Musings on Proust, Part 2


Finished Du coté de chez Swann last night….

Okay, I’m beginning to wonder whether I feel about Proust (so far, having read one volume out of seven, each of which is subdivided into books, or perhaps chapters, or perhaps narratives that drift along in unconscious parallel like elderly swans as they paddle listlessly through the muck of a stagnant pond, or the sweet reek of hawthorns as it mingles with the bouquet of violets, always violets, in Odette’s corsage–Odette, whom you thought you were rid of at the end of book two of volume one, but who has suddenly re-appeared married to Swann and having borne a child for M to obsess over before being distracted by his own damned horticultural ecstasies) as Hemingway felt about Dostoevsky: that he is a great writer, but not a good writer.

Oh, how his sentences elongate like taffy at a seaside stand, or like noodles being stretched in a steamy window in Chinatown, looping back on themselves, glutinous and sweet, or like the long days of summer when Gilberte has left Paris and there is only the echo of her indifference to comfort you, till suddenly a verb appears, and then an object, cowering in fear of the baleful finality of a full stop, when at last you can breathe.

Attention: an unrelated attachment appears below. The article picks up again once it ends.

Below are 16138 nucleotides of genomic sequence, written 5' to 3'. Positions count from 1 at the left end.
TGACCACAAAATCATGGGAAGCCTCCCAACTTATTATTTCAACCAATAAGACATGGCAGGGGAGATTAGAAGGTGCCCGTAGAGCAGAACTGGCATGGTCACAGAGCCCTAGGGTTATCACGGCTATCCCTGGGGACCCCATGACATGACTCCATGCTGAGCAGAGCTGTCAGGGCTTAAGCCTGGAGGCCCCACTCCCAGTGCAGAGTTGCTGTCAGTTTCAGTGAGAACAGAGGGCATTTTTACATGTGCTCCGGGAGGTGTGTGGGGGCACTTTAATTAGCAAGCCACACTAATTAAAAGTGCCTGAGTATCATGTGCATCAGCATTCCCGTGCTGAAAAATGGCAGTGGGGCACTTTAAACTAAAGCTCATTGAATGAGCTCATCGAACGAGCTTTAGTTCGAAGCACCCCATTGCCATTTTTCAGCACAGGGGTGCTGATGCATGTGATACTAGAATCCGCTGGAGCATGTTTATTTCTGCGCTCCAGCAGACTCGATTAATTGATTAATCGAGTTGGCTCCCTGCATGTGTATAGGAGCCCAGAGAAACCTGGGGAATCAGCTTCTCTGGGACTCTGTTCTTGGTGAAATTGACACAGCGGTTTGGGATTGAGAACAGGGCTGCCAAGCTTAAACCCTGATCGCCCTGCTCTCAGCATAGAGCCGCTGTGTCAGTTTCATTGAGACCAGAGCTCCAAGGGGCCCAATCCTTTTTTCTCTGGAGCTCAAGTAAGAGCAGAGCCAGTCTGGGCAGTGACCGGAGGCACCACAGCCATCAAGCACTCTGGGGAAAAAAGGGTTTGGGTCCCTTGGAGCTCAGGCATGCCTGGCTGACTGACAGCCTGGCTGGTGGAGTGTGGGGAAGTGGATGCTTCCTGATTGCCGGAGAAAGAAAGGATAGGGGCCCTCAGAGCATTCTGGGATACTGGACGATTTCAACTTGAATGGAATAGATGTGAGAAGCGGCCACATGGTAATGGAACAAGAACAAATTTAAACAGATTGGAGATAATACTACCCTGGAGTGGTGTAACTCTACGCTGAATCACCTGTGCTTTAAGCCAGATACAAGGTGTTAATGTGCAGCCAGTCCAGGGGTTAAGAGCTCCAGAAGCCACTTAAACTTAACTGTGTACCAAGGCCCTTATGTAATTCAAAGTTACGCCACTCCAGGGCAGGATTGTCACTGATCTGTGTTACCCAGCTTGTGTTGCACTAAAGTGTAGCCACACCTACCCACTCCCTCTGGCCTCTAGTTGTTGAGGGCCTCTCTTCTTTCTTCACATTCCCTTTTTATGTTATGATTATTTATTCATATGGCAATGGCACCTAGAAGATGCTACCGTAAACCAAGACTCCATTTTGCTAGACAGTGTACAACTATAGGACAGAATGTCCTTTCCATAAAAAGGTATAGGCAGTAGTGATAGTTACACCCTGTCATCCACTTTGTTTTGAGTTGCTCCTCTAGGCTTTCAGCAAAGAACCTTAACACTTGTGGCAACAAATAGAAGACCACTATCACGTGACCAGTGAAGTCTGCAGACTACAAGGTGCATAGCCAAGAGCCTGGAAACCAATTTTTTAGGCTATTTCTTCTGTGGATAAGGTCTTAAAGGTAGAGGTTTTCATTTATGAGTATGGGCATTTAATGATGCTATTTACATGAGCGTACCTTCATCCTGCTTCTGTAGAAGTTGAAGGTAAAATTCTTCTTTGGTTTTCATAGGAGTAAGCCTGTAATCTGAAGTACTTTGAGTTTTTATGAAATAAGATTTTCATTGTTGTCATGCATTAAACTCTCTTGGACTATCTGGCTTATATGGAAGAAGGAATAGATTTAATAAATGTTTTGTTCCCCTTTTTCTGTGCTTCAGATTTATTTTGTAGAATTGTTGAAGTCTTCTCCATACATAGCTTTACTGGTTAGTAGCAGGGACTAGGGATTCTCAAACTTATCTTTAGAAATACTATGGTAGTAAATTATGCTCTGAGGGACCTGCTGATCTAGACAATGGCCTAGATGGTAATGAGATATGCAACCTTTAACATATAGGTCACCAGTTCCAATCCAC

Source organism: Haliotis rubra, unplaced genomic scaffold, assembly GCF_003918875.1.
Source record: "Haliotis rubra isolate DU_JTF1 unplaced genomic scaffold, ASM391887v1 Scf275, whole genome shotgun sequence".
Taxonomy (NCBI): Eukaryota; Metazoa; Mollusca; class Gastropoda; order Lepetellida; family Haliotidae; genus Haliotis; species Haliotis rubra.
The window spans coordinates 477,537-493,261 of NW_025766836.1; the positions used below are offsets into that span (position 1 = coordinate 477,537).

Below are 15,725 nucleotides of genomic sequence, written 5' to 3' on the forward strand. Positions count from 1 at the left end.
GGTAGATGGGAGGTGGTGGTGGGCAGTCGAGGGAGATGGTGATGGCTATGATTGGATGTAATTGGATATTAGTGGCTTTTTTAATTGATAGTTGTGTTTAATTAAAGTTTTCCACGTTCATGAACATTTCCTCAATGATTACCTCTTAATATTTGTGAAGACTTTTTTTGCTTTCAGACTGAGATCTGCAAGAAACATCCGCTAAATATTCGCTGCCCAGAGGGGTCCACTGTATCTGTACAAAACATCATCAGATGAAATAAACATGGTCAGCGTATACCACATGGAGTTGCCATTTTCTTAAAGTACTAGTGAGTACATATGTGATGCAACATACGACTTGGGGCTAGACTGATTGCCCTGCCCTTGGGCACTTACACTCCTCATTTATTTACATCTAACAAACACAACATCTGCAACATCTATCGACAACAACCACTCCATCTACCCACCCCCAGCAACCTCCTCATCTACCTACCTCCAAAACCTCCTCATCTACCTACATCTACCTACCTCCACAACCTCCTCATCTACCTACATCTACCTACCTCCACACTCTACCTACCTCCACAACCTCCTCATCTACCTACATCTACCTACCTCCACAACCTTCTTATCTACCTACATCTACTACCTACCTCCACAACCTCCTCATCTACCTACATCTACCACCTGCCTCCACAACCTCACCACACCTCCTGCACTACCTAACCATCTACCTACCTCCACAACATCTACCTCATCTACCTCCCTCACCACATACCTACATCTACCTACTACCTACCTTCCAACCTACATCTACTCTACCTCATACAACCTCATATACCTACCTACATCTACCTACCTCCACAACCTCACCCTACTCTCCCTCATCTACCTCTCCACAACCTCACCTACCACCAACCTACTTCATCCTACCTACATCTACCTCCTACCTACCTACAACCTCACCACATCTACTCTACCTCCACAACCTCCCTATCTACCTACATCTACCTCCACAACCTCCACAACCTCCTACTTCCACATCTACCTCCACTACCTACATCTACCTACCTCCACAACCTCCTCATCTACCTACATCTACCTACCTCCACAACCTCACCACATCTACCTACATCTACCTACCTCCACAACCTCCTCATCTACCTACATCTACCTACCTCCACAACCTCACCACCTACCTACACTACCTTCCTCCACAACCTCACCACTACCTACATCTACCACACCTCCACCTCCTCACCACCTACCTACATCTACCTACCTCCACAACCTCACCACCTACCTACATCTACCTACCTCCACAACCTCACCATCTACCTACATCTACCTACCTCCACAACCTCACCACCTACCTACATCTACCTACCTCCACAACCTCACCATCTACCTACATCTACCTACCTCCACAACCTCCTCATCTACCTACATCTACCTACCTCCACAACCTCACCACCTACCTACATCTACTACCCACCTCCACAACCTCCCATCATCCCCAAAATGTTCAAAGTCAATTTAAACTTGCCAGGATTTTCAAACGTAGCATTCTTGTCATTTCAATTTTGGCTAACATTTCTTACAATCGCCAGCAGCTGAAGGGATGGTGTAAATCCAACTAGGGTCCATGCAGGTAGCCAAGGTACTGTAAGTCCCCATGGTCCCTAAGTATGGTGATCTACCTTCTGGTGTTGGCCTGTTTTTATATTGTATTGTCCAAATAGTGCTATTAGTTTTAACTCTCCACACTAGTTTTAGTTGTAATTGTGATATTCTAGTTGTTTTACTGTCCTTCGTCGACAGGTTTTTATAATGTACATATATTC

Then a spate of snappy dialogue worthy of any of the best crime writers, and then passages of exalted sensation, then poignant musings on the sweet poison of memories, and then, at last, the final words of the story, if it is a story, and you can rest a moment before going on….

Overall, I liked it, once I accepted that this is not Zola or Simenon but a very, very different writer, and that you must wait for the grace of a finished sentence while M works his way through his obsessions with his mother, with Swann, with Gilberte, with flowers, and with subordinate clauses.

I make fun of it—even while reading–but,having accepted that Proust is Proust and not another writer, I am able to enter into the passions, the poignancy, and the slow symphonic resolutions that he favors. There is great writing hidden in those bad sentences. I’ll take a break now and read something else, but I will return.Volume two is waiting for me, as M lurks in the Bois hoping to catch a glimpse of Gilberte’s mother.

If nothing else, I’ve got to see why Swann went back to Odette, who, despite M’s obsession, is not looking like a very good choice for a life partner….